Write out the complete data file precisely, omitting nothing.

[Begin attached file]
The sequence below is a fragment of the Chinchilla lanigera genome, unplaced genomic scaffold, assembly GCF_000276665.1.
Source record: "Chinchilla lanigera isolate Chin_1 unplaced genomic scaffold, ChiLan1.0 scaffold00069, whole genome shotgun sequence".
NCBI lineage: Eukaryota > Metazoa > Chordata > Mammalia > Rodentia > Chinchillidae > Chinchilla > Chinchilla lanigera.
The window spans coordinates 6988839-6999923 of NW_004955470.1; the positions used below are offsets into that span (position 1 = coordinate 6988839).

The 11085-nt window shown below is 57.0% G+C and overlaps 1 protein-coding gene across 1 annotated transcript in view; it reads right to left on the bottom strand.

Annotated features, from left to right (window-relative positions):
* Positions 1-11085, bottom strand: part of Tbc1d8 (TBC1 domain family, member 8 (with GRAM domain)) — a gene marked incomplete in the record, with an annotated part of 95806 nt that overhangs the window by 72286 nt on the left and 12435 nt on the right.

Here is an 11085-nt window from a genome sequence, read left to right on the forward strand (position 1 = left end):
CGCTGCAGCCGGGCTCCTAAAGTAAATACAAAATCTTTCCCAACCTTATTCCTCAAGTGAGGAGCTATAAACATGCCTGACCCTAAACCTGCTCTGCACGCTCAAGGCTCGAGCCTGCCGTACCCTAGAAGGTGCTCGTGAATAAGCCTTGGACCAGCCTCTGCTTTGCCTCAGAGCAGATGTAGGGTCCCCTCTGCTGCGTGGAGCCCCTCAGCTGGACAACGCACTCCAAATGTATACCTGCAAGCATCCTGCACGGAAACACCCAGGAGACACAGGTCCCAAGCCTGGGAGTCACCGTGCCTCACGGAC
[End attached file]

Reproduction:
The sequence below is a fragment of the Chinchilla lanigera genome, unplaced genomic scaffold, assembly GCF_000276665.1.
Source record: "Chinchilla lanigera isolate Chin_1 unplaced genomic scaffold, ChiLan1.0 scaffold00069, whole genome shotgun sequence".
NCBI lineage: Eukaryota > Metazoa > Chordata > Mammalia > Rodentia > Chinchillidae > Chinchilla > Chinchilla lanigera.
The window spans coordinates 6988839-6999923 of NW_004955470.1; the positions used below are offsets into that span (position 1 = coordinate 6988839).

The 11085-nt window shown below is 57.0% G+C and overlaps 1 protein-coding gene across 1 annotated transcript in view; it reads right to left on the bottom strand.

Annotated features, from left to right (window-relative positions):
* Positions 1-11085, bottom strand: part of Tbc1d8 (TBC1 domain family, member 8 (with GRAM domain)) — a gene marked incomplete in the record, with an annotated part of 95806 nt that overhangs the window by 72286 nt on the left and 12435 nt on the right.

Here is an 11085-nt window from a genome sequence, read left to right on the forward strand (position 1 = left end):
CGCTGCAGCCGGGCTCCTAAAGTAAATACAAAATCTTTCCCAACCTTATTCCTCAAGTGAGGAGCTATAAACATGCCTGACCCTAAACCTGCTCTGCACGCTCAAGGCTCGAGCCTGCCGTACCCTAGAAGGTGCTCGTGAATAAGCCTTGGACCAGCCTCTGCTTTGCCTCAGAGCAGATGTAGGGTCCCCTCTGCTGCGTGGAGCCCCTCAGCTGGACAACGCACTCCAAATGTATACCTGCAAGCATCCTGCACGGAAACACCCAGGAGACACAGGTCCCAAGCCTGGGAGTCACCGTGCCTCACGGAC